And the Bush administration told us the Islamic world hates us for our freedom. Well, I guess I would hate a country and world who use such “Freedoms” to lie, cheat, steal, oppress, undermine, corrupt, and extort my people, my country, my religion, my natural resources, my freedoms, my governments, and my way of life.

It would be one thing if America practiced what it preached, but it is Business as usual here in America with Obama slowly but steadily backing away from the “Change we can believe in” and the powers behind congress, (Lobbyists=Banks, Business, Industry, and why does the nation of Israel have on of the largest Lobbying firms in USA? What kind of Nation buys influence in another? isn’t it treason to accept money from another nation to affect policy in this one?) rear their ugly head to continue their predictable road of greed, selfishness, and disdain for the Constitution, the greatest document on human freedom, liberty, and the rights every soul on earth deserves.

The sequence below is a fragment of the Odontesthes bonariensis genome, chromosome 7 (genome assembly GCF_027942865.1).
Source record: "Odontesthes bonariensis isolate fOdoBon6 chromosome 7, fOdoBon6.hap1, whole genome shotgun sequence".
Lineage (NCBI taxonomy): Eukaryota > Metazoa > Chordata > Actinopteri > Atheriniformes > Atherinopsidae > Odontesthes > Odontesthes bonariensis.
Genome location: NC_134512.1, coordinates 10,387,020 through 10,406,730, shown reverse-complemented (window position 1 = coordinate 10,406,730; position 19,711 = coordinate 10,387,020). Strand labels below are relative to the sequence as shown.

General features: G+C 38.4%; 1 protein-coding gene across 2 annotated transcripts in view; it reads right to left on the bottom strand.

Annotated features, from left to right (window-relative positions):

Wait I missed something, what’s different from Obama and Bush’s foreign policy?

Are we not pulling out of Iraq at a snail’s pace like under Bush?

Are we not nation-building in Iraq and Afghanistan?

Are we not going to support Israel’s eventual war with Iran?

Are we not going to send over Cabinet members to beg the Chinese for money?

Do we still have troops in 136 countries?

Did we just pass a record “defense” budget?

Blathering and speeches means nothing to me, this is status quo business as usual.

Posted by Michael Ham | Report as abusive